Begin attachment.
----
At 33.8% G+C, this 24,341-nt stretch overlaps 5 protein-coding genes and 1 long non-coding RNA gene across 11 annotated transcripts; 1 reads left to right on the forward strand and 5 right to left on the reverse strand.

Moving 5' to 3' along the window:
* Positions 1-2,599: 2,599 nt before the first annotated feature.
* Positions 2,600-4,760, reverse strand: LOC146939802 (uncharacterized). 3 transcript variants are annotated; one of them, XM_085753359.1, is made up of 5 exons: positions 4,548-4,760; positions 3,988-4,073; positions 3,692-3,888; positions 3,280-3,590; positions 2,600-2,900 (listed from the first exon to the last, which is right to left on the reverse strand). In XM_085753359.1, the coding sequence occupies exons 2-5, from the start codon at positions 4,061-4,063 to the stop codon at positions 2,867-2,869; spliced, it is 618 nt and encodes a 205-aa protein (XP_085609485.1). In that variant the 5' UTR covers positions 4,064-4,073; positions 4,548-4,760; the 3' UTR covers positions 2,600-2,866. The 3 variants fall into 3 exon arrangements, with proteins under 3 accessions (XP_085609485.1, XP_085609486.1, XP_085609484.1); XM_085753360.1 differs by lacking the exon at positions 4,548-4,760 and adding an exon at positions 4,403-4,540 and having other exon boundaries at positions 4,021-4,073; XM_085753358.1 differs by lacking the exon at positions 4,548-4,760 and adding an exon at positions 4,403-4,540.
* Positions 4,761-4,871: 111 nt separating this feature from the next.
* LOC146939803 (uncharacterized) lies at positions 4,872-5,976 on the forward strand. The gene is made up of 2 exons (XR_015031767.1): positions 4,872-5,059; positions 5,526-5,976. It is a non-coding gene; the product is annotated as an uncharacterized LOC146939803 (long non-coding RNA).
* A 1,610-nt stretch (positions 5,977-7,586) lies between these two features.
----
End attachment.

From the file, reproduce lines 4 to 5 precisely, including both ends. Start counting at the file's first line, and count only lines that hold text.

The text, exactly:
* Positions 2,600-4,760, reverse strand: LOC146939802 (uncharacterized). 3 transcript variants are annotated; one of them, XM_085753359.1, is made up of 5 exons: positions 4,548-4,760; positions 3,988-4,073; positions 3,692-3,888; positions 3,280-3,590; positions 2,600-2,900 (listed from the first exon to the last, which is right to left on the reverse strand). In XM_085753359.1, the coding sequence occupies exons 2-5, from the start codon at positions 4,061-4,063 to the stop codon at positions 2,867-2,869; spliced, it is 618 nt and encodes a 205-aa protein (XP_085609485.1). In that variant the 5' UTR covers positions 4,064-4,073; positions 4,548-4,760; the 3' UTR covers positions 2,600-2,866. The 3 variants fall into 3 exon arrangements, with proteins under 3 accessions (XP_085609485.1, XP_085609486.1, XP_085609484.1); XM_085753360.1 differs by lacking the exon at positions 4,548-4,760 and adding an exon at positions 4,403-4,540 and having other exon boundaries at positions 4,021-4,073; XM_085753358.1 differs by lacking the exon at positions 4,548-4,760 and adding an exon at positions 4,403-4,540.
* Positions 4,761-4,871: 111 nt separating this feature from the next.